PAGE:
One of the stereotypes with in-game advertising is that most of the demand comes from other apps – is this true for Gameloft?
The hyper-casual games ecosystem is dependent on ads from other games to keep it churning, because their production values are lower and their lifecycles are shorter. We focus our production on premium games rather than hyper-casual, meaning our audience is playing our games for a longer period of time and they’re more invested in the experience. The majority of our ads traffic is from large global brands looking for a premium audience and a more creative, interactive way of reaching them. The Gameloft games network is also self-contained while the hyper-casual games are promoted through multiple networks. With a self-managed, closed network we can offer a totally brand-safe environment that can guarantee viewability, and is transparent and fraud-free.
One of the challenges with rewarded video is that it impacts the in-game economy, giving users a free and easy way to get rewards which they’d otherwise have to pay and/or play for. How do you manage this balance?
Very true, and it’s an interesting challenge for our games designers! When we first rolled out our advertising offer we were really interested to see that the audience responded very positively to the rewarded formats, and were actually asking for more opportunities to engage with ads to earn more coins. We responded by building dedicated spaces in some games where the player can go at any time to watch a video or play a branded mini-game to get their reward up to a daily cap. Our games teams also evolved the integration by creating game-specific, exclusive ads rewards that help the user progress through an in-game challenge. They’re always learning and improving how the ads and their rewards complement the play experience and games economy. They also get the first and last word on ad placements and in-game rewards, so they work hand-in-hand with our brand partnership teams to align players’ interests with brand interests.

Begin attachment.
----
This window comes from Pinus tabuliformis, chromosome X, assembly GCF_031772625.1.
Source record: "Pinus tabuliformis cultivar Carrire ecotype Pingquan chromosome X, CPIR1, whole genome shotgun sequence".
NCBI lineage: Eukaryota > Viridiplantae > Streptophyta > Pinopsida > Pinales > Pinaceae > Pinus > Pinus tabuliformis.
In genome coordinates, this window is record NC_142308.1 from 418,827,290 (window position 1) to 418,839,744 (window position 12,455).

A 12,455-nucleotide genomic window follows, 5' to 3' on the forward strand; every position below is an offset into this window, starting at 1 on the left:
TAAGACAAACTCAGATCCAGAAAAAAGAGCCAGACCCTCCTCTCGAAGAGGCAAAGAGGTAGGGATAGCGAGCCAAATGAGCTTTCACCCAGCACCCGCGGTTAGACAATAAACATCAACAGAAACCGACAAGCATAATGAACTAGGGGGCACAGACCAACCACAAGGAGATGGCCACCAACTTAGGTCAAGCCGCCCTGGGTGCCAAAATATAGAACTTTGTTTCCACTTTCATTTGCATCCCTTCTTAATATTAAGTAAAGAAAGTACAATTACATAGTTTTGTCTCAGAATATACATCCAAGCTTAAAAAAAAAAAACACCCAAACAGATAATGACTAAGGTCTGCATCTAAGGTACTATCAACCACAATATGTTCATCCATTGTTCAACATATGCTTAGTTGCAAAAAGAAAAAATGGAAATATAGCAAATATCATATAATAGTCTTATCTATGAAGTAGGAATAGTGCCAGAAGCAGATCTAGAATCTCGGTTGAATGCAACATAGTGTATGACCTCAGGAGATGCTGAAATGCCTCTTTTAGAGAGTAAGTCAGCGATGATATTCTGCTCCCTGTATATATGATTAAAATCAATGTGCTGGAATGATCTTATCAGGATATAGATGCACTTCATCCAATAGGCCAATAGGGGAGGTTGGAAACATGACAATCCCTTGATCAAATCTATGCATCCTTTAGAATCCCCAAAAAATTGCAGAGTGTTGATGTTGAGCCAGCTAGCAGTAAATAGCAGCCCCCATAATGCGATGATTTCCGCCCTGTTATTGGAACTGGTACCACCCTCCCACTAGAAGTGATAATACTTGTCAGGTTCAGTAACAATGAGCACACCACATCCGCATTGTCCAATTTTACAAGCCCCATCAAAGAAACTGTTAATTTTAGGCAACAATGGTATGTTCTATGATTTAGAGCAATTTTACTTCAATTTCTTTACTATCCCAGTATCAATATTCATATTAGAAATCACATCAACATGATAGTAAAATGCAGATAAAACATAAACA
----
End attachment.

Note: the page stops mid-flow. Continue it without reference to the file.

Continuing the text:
With mobile and console gaming converging, do you think we might see in-game advertising become more prevalent on console games?
We’ve seen some very clever campaigns on both console and mobile that have integrated brands with the gameplay and environments and I expect this will continue. The free-to-play model brought mobile and casual games into the mainstream, and now the majority of gamers would prefer to play a free game with some advertising built in rather than pay a premium for an ads-free experience. There’s a value exchange happening here. When the in-game advertising is implemented well, and in a surprising and entertaining way, it’s an opportunity for advertisers to make a really positive impression with a gamer audience that’s otherwise ad blocking and resistant to traditional media and brand messaging. Good, non-intrusive ads integration in a game environment can be a win-win for the players and the advertisers.
As we see the decline of the third-party cookie on web browsers, do you think we’ll see more advertisers shift their spending to in-app environments?
We’ll definitely see advertisers shift spend to in-app environments. The vast majority of digital media is now consumed in-app, and working directly with publishers will give advertisers a safer, more transparent means of connecting with their users. The added benefit is that good in-app channels will allow for more contextually relevant and custom ways to work the brand’s message into their content, so that the advertiser can find more meaningful ways to entertain and really engage with their audiences.